Canaan stood over his fallen foe, 6th round of the tournament won! Thank Pelor for that protective enchantment he bought off the wandering merchant. All Canaan needed to do now was face off against one more fighter, and the tournament money would be his. He had no doubt his enchanted armor would yet again push the enemy’s blade past his skin.
Canaan ignored the announcer, focused entirely on his final foe as he entered the ring. He seemed different to the others, much more…ragged. Unkempt beard, bristling like a tiny uneven bush. Grime smeared over his exposed chest. Even his sword looked rusty and mostly useless.
A horn sounded, the fight could now begin! Canaan held back, knowing his opponent would rush forward and expose himself to a counter attack once his weapon bounced off Canaan without drawing blood. But this time was different; the bearded hobo did run at Canaan, but this time with both arms outstretched, as though to embrace him.
Canaan blinked in confusion, why was this hobo screaming nonsense at him?
The hobo stabbed, and Canaan moved to counter attack. Except he didn’t. Canaan tried to move but found his body unresponsive. He looked down to see the Hobo’s rusty sword had impaled him straight through the chest. As the world went dark Canaan wondered whether the nonsensical words had somehow removed his protection.
Origins of the spell Edit
Spellcasting works by reshaping the magical energies of the world into specific patterns; this in turn brings about the desired semantic effects of the spell caster. This threading of magic has many names, some call it modelling mana, some call it weaving the fabric of magic, and others call it shaping the waves.
Most spellcasters (from here referred to as mages regardless of their magical tradition) first learn spellcasting by shaping small cantrips, perhaps by making energies align to release light or to restructure the shape of air to create false sounds. The more skilled (and in fact the more malicious) among beginner peer groups learn they can destroy their brethren’s magical creations and in turn make their accomplishments look greater. Disruption of simple cantrips is as easy as reshaping their magic to make said cantrips lose the order that sustained them.
But magic has a mind of its own – as soon as greater energies (and thus greater orders) are imposed on background magic, simple reshaping isn’t enough to disrupt the spell. The magic will realign to continue to produce the same effect that the mage initially cast. As soon as a spell slot is used in the casting of a spell, strong chaos is needed to overcome this natural rebalancing, a literal paradox of controlled chaos in fact.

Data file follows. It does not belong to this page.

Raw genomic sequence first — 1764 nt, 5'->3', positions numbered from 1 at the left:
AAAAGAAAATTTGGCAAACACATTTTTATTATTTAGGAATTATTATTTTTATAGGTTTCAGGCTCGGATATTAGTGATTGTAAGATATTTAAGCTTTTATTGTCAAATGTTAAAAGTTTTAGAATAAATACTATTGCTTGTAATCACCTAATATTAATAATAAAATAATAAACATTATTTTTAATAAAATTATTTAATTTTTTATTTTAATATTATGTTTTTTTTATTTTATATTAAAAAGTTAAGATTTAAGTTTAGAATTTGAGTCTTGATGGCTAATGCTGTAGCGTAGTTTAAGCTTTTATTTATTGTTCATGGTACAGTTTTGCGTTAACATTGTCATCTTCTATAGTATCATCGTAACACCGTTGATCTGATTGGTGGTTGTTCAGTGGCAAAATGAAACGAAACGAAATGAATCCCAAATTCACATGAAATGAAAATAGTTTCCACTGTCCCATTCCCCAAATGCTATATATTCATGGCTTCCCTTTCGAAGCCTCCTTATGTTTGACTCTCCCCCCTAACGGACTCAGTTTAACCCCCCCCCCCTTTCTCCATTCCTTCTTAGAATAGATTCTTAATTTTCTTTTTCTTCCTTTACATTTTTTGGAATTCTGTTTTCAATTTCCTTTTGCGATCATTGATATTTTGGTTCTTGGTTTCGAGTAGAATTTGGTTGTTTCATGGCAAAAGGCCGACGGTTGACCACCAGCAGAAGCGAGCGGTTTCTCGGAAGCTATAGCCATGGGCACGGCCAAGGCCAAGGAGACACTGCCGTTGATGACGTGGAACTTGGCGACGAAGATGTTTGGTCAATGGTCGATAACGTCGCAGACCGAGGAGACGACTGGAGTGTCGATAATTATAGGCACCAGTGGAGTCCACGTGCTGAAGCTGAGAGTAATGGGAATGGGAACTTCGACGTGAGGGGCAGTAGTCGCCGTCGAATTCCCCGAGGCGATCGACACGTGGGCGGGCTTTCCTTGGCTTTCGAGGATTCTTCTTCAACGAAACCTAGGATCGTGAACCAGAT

This is the ‘spell’ called dispel magic. Not a spell, but an anti-spell.
Casting the spell Edit
Dispel magic is by its nature very individual to the caster. One mage might find they try to feel for the shape of the spell they wish to undo, and reshape part of the weave to the exact opposite of its previous shape. The self-balancing efforts of two spells with opposing effects would then cancel down to nothing. Another mage might find they try to cast an identical spell that is out of synchronisation with the effect they wish to dispel. This asynchronicity interferes with the spells attempt to right itself and eventually scatters the magic back into background. Most commonly however the mage learns to dispel magic by casting a packet of unshaped willpower directly into the centre of the magical effect they wish to undo. This rough and chaotic cluster of magic disrupts the order of the spell, causing it to fade away.
The spell requires two components: verbal and somatic. The precise components depend on how you learnt dispel magic. For the most common version (complete chaos) the verbal component is to loudly shout out gibberish. It is hard to pin down exactly what this entails, but compiled observations have noted that a variety of phonemes and phones [as in phonetics] over a few seconds seem to be present in successful castings. The somatic requirement is often to outstretch one’s arms, hands and fingers, as though one is forming a tunnel between the casters head (or other source of the verbal component) and the target of the dispel.
Other forms of dispel magic use components based on the original spells, for the reversal style the mage must reverse any incantations and gestures, whilst the asynchronicity style must use the verbal and somatic components out of order.
Usage of the spell Edit
The dispel magic ‘spell’ can be used to target a creature, magical effect or magical object within range. All weak enough spell effects are removed from the target (stronger spells are more likely to self-correct and not be dispelled). It should be noted that due to its disruptive nature, both harmful and beneficial spells will be dispelled.
Only on-going spell effects are removed, any effects from instantaneous spells will remain unchanged. For example if a witch hexes a person to be clumsy, the ongoing hex spell could be dispelled. If however a witch curses a person to be hideous, using magic to warp their face, then dispel magic would have no effect, because the magic went away once the warping was complete.
If dispel magic is used on a magical item (one that has been imbued with magical power, rather than simply affected by a spell), then dispel magic may be used to temporarily disrupt its effects, the duration of which depends on the level of dispel magic used and the skill of the mage.
Lastly, some spells are by their very nature far too ordered to dispel, mages know to watch out for these as they can be used to trap the unprepared.